‘Bank robber’ tops ANC list

An ANC supporter at the Siyanqoba Rally held at the FNB Stadium. Photo: ANTONIO MUCHAVE
An ANC supporter at the Siyanqoba Rally held at the FNB Stadium. Photo: ANTONIO MUCHAVE

The controversial inclusion of a former bank robber on the ANC’s list of councillor candidates’ for the Buffalo City Metro in the Eastern Cape has raised eyebrows within the party amid his protestation that he was a changed man.

Mkhuseli “Gidla” Nombewu appears high on the ruling party’s proportional representation list of candidates for BCM – at number four.

The list features 45 names – including current mayor Alfred Mtsi and his deputy Xola Pakati.

But in his defence Nombewu said he had paid for his crime and was granted a presidential pardon in 2011.

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With a pardon‚ nothing precludes him from occupying office. Effectively his slate becomes clean.

But the Saturday Dispatch could not independently verify this at the time of going to print.

Nombewu told the Saturday Dispatch that those questioning his inclusion on the list were motivated by jealousy.

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He made a dramatic claim that his crime was motivated by politics and that it was the late SACP general secretary Chris Hani who instructed him and his comrades to commit the robbery.

Nombewu is a former Umkhonto WeSizwe (MK) operative.

“I am clean‚ if anyone wants me to be vetted they can request for that again.

“Armed activities of MK were suspended and remember this thing was done in the absence of Chris‚” he said.

“Chris called us and said ‘comrades this thing‚ they [the national executive of the ANC] have done it in my absence … in terms of your military underground work and funding‚ there will be no military trained and armed men who will come to me and say they do not have funds to operate because there are funds … there are financial institutions with money lying (there).’ That is what Chris said; it was not only me.

“This thing was an instruction of Chris during suspension of MK armed activities. He said: ‘The ANC has stopped our operations‚ let us arm as many people as possible so that when the negotiations fail we can be able to take up arms’. This is why we were pardoned‚” Nombewu said.

He said he was arrested in 1993.

“We went around accessing money through guns‚ I cannot hide that … some got caught‚ some succeeded. We continued arming our people‚ arming the masses‚” he said.

“So I was caught in King William’s Town and I was sentenced in 1994 to seven years. I served those years then applied for a presidential pardon.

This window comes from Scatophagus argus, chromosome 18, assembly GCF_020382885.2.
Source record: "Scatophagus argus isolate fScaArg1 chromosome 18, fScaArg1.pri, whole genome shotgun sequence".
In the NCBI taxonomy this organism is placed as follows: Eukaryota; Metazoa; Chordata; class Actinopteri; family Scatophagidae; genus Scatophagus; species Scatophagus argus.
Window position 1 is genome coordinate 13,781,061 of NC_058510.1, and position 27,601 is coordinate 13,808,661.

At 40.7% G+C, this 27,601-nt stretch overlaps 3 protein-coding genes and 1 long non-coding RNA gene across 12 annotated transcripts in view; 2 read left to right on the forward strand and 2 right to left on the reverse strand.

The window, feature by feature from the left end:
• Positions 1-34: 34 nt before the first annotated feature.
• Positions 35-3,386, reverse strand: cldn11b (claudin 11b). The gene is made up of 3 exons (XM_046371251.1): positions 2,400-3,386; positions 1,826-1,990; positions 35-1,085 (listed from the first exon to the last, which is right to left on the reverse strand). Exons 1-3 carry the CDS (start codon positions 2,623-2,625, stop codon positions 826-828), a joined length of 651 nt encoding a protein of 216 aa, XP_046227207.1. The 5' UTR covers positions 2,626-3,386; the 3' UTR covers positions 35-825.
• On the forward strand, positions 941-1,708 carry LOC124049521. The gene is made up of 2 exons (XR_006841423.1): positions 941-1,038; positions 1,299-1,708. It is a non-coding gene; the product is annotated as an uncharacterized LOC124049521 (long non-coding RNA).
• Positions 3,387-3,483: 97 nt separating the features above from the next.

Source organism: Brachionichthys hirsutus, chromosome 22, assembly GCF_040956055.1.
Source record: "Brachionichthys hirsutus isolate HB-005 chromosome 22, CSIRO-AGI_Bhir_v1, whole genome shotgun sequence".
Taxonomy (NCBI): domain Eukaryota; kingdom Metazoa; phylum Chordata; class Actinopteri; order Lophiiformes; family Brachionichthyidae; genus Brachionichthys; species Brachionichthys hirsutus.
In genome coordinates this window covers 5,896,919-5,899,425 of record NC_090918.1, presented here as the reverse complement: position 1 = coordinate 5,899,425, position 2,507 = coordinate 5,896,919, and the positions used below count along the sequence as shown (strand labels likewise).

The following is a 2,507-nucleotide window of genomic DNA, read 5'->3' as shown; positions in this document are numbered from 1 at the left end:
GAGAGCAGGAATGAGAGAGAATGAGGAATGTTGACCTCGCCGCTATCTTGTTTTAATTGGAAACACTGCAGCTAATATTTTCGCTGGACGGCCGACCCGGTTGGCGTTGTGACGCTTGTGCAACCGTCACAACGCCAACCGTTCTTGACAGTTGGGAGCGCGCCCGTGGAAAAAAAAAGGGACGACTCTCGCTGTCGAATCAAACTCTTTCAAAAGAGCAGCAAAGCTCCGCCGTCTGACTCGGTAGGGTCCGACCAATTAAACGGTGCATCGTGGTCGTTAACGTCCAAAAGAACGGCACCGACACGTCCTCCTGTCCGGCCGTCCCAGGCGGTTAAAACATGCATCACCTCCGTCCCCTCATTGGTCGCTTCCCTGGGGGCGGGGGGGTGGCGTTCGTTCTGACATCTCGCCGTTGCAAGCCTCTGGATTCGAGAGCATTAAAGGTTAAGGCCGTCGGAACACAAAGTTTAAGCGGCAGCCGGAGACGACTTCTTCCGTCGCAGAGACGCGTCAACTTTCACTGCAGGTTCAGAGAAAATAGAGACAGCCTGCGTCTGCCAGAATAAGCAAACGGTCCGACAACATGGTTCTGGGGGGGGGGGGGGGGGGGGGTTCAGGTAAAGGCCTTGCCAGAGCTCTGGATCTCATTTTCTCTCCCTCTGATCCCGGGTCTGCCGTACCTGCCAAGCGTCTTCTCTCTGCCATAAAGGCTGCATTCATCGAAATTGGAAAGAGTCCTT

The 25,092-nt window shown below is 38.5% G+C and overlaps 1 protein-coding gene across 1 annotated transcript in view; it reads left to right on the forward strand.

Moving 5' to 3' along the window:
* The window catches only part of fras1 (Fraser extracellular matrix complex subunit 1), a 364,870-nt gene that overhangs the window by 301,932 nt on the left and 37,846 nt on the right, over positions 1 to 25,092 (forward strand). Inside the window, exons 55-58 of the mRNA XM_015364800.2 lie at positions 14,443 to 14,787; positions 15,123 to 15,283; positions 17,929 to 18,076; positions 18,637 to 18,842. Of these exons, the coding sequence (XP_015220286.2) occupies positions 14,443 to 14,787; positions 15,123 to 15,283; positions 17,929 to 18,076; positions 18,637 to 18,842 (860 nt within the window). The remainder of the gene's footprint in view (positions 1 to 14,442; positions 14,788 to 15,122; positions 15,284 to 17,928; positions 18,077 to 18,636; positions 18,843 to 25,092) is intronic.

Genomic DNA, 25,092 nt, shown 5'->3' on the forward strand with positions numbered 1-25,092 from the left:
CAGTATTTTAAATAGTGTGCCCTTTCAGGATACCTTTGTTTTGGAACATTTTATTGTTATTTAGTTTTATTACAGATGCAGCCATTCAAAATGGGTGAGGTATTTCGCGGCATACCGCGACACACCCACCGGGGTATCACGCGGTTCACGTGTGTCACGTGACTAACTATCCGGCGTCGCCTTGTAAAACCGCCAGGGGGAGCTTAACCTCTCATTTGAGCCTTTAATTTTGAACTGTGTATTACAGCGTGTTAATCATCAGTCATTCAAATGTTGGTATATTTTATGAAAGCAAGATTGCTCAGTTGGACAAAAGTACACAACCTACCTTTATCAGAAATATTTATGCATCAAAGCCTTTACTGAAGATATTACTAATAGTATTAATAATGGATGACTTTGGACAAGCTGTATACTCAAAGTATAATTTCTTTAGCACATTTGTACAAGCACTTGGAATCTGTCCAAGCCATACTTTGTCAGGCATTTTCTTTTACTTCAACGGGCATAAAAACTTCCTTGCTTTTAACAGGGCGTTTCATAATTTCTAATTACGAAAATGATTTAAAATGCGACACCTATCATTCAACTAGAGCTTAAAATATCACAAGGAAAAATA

“It was not only me but with many others and Apla comrades and we got pardoned. That is why when I was vetted you could not see a criminal record‚” he said.

Nombewu said he had started on a clean slate.

“I was pardoned by the state‚ I applied for a Presidential pardon. I checked my name even before I went to the vetting my name was clean.

“I would never have passed the vetting if I still had the criminal case. Those people that are telling you that are just playing with their time‚ it’s just a smear campaign. They can go to Pretoria and check. I got the pardon in 2011‚” he said.

But Nombewu’s inclusion has not gone down well with disgruntled ANC members‚ who claim they had been overlooked on the lists‚ in favour of dodgy characters.

On Thursday – the last day of registration for candidates – 26 party members went to the Independent Electoral Offices in Vincent to register as independent candidates.

Outspoken former ANC MPL Joe Jordan – who is currently facing an internal party disciplinary process for his vociferous criticism of the ANC – told the Saturday Dispatch that Nombewu’s inclusion was embarrassing for the ANC.

“That’s a very serious concern. When you vet somebody you immediately pick up a record … you can’t place that person into a position of responsibility‚” he said.

Pardoned or not‚ said Jordan: “that record remains his record. We are saying that record stands.”

ANC provincial secretary Oscar Mabuyane was not available for comment.

IEC spokeswoman Pearl Ngoza would only say that the commission was still in the process of verifying the names of submitted political party and independent candidates’ lists.

It would only be later this month when the final lists – which will exclude any candidate found to be ineligible – will be published.

 

 TMG Digital/DispatchLive

 

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